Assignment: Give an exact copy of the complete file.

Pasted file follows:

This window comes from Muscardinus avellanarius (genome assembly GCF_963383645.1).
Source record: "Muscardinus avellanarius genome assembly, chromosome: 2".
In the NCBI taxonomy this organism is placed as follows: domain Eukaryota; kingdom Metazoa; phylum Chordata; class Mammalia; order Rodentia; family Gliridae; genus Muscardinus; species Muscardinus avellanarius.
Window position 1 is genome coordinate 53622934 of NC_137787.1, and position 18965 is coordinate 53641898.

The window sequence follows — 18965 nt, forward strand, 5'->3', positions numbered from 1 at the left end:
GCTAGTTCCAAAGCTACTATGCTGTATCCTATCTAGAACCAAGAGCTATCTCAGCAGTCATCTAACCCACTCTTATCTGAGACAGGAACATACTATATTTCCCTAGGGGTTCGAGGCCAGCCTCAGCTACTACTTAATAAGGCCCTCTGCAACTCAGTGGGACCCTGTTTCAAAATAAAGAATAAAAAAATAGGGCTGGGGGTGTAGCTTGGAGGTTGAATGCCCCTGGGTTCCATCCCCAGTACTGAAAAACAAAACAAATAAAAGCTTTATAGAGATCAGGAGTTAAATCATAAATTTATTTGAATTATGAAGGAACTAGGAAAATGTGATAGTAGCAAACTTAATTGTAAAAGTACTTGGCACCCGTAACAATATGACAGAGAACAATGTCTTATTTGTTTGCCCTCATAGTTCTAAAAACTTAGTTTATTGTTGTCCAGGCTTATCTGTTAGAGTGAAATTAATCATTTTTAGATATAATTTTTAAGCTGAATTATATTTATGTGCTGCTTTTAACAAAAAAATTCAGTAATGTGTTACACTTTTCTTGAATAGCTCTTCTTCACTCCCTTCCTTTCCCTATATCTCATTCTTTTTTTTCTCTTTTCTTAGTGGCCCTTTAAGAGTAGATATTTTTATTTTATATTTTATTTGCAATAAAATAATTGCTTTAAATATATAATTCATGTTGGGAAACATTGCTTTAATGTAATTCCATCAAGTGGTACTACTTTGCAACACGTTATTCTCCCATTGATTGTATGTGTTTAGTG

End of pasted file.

This window comes from Muscardinus avellanarius (genome assembly GCF_963383645.1).
Source record: "Muscardinus avellanarius genome assembly, chromosome: 2".
In the NCBI taxonomy this organism is placed as follows: domain Eukaryota; kingdom Metazoa; phylum Chordata; class Mammalia; order Rodentia; family Gliridae; genus Muscardinus; species Muscardinus avellanarius.
Window position 1 is genome coordinate 53622934 of NC_137787.1, and position 18965 is coordinate 53641898.

The window sequence follows — 18965 nt, forward strand, 5'->3', positions numbered from 1 at the left end:
GCTAGTTCCAAAGCTACTATGCTGTATCCTATCTAGAACCAAGAGCTATCTCAGCAGTCATCTAACCCACTCTTATCTGAGACAGGAACATACTATATTTCCCTAGGGGTTCGAGGCCAGCCTCAGCTACTACTTAATAAGGCCCTCTGCAACTCAGTGGGACCCTGTTTCAAAATAAAGAATAAAAAAATAGGGCTGGGGGTGTAGCTTGGAGGTTGAATGCCCCTGGGTTCCATCCCCAGTACTGAAAAACAAAACAAATAAAAGCTTTATAGAGATCAGGAGTTAAATCATAAATTTATTTGAATTATGAAGGAACTAGGAAAATGTGATAGTAGCAAACTTAATTGTAAAAGTACTTGGCACCCGTAACAATATGACAGAGAACAATGTCTTATTTGTTTGCCCTCATAGTTCTAAAAACTTAGTTTATTGTTGTCCAGGCTTATCTGTTAGAGTGAAATTAATCATTTTTAGATATAATTTTTAAGCTGAATTATATTTATGTGCTGCTTTTAACAAAAAAATTCAGTAATGTGTTACACTTTTCTTGAATAGCTCTTCTTCACTCCCTTCCTTTCCCTATATCTCATTCTTTTTTTTCTCTTTTCTTAGTGGCCCTTTAAGAGTAGATATTTTTATTTTATATTTTATTTGCAATAAAATAATTGCTTTAAATATATAATTCATGTTGGGAAACATTGCTTTAATGTAATTCCATCAAGTGGTACTACTTTGCAACACGTTATTCTCCCATTGATTGTATGTGTTTAGTG